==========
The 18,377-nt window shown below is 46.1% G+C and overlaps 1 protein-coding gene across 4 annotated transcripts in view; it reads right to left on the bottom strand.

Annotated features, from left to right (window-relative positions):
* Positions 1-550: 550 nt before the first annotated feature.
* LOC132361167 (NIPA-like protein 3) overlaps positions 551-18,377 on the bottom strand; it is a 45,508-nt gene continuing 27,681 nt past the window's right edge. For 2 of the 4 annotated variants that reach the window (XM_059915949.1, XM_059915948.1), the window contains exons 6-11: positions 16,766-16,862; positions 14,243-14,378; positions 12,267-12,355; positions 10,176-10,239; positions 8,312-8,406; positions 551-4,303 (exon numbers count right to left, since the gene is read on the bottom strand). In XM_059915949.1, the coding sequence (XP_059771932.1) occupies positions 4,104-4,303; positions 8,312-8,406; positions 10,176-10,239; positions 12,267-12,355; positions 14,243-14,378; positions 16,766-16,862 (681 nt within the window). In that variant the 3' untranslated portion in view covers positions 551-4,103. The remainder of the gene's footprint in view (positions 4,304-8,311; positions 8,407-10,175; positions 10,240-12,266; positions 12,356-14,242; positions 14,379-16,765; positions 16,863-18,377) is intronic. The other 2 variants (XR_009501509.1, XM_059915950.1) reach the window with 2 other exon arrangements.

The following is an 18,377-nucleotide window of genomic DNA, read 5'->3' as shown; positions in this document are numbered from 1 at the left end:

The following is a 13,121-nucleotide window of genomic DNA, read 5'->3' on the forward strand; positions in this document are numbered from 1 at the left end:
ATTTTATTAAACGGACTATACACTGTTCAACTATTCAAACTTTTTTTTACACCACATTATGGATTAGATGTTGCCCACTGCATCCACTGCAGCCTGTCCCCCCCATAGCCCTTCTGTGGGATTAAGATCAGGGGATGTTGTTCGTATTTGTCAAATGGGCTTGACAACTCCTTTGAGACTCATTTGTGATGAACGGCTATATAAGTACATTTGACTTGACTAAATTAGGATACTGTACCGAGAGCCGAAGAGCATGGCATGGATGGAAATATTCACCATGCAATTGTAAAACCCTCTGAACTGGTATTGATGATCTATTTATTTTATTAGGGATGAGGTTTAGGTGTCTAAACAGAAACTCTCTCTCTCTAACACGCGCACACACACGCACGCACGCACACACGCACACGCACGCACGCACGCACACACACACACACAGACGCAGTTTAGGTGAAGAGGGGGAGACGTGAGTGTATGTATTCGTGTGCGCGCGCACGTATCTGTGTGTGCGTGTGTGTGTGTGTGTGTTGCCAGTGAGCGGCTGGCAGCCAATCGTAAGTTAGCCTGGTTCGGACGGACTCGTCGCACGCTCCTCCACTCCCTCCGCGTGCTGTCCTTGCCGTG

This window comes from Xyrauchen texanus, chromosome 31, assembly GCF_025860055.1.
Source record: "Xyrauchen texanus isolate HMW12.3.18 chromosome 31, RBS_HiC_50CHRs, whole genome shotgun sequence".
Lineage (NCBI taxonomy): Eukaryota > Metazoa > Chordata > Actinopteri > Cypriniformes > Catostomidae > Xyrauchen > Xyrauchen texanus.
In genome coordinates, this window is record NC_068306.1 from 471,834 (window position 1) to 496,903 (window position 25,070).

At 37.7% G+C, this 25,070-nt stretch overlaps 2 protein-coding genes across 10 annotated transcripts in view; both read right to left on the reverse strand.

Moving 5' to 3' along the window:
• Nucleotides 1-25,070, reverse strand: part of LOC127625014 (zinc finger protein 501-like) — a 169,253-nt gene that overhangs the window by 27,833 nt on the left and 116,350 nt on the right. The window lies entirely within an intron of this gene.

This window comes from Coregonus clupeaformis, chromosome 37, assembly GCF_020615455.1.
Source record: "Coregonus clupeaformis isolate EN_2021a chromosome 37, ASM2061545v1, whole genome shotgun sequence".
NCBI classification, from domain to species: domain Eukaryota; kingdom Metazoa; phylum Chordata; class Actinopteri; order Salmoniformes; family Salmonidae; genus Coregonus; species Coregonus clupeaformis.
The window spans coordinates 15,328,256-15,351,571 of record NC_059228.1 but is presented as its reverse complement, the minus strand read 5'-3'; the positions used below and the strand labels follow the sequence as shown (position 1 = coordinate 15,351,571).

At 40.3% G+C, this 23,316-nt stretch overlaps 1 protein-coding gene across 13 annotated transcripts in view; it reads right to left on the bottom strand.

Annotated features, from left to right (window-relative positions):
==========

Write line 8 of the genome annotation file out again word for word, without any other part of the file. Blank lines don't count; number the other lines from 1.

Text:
This window comes from Xyrauchen texanus, chromosome 31, assembly GCF_025860055.1.